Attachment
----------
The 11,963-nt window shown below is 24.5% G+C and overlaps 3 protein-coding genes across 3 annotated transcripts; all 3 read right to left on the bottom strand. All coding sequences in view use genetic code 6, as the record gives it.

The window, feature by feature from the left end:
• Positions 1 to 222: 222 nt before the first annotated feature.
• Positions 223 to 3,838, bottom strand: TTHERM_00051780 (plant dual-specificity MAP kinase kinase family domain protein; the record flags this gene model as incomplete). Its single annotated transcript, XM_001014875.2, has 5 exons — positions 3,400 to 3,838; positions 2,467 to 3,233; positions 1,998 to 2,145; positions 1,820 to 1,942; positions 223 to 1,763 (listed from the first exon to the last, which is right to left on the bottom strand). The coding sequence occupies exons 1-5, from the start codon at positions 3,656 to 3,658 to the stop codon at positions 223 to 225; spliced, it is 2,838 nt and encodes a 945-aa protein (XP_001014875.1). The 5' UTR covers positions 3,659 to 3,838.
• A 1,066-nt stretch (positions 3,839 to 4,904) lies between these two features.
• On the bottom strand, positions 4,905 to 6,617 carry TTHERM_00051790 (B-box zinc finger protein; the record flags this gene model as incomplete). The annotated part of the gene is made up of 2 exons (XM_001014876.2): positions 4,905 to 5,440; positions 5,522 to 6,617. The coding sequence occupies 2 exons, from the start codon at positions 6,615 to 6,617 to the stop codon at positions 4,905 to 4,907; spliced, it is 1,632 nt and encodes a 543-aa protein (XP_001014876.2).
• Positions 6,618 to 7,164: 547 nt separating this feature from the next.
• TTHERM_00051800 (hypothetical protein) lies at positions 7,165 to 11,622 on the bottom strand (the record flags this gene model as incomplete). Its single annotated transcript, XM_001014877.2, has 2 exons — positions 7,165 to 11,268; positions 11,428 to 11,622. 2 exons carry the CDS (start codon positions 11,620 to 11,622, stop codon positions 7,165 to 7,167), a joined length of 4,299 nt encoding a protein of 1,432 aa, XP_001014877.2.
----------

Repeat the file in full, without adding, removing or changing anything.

The 11,963-nt window shown below is 24.5% G+C and overlaps 3 protein-coding genes across 3 annotated transcripts; all 3 read right to left on the bottom strand. All coding sequences in view use genetic code 6, as the record gives it.

The window, feature by feature from the left end:
• Positions 1 to 222: 222 nt before the first annotated feature.
• Positions 223 to 3,838, bottom strand: TTHERM_00051780 (plant dual-specificity MAP kinase kinase family domain protein; the record flags this gene model as incomplete). Its single annotated transcript, XM_001014875.2, has 5 exons — positions 3,400 to 3,838; positions 2,467 to 3,233; positions 1,998 to 2,145; positions 1,820 to 1,942; positions 223 to 1,763 (listed from the first exon to the last, which is right to left on the bottom strand). The coding sequence occupies exons 1-5, from the start codon at positions 3,656 to 3,658 to the stop codon at positions 223 to 225; spliced, it is 2,838 nt and encodes a 945-aa protein (XP_001014875.1). The 5' UTR covers positions 3,659 to 3,838.
• A 1,066-nt stretch (positions 3,839 to 4,904) lies between these two features.
• On the bottom strand, positions 4,905 to 6,617 carry TTHERM_00051790 (B-box zinc finger protein; the record flags this gene model as incomplete). The annotated part of the gene is made up of 2 exons (XM_001014876.2): positions 4,905 to 5,440; positions 5,522 to 6,617. The coding sequence occupies 2 exons, from the start codon at positions 6,615 to 6,617 to the stop codon at positions 4,905 to 4,907; spliced, it is 1,632 nt and encodes a 543-aa protein (XP_001014876.2).
• Positions 6,618 to 7,164: 547 nt separating this feature from the next.
• TTHERM_00051800 (hypothetical protein) lies at positions 7,165 to 11,622 on the bottom strand (the record flags this gene model as incomplete). Its single annotated transcript, XM_001014877.2, has 2 exons — positions 7,165 to 11,268; positions 11,428 to 11,622. 2 exons carry the CDS (start codon positions 11,620 to 11,622, stop codon positions 7,165 to 7,167), a joined length of 4,299 nt encoding a protein of 1,432 aa, XP_001014877.2.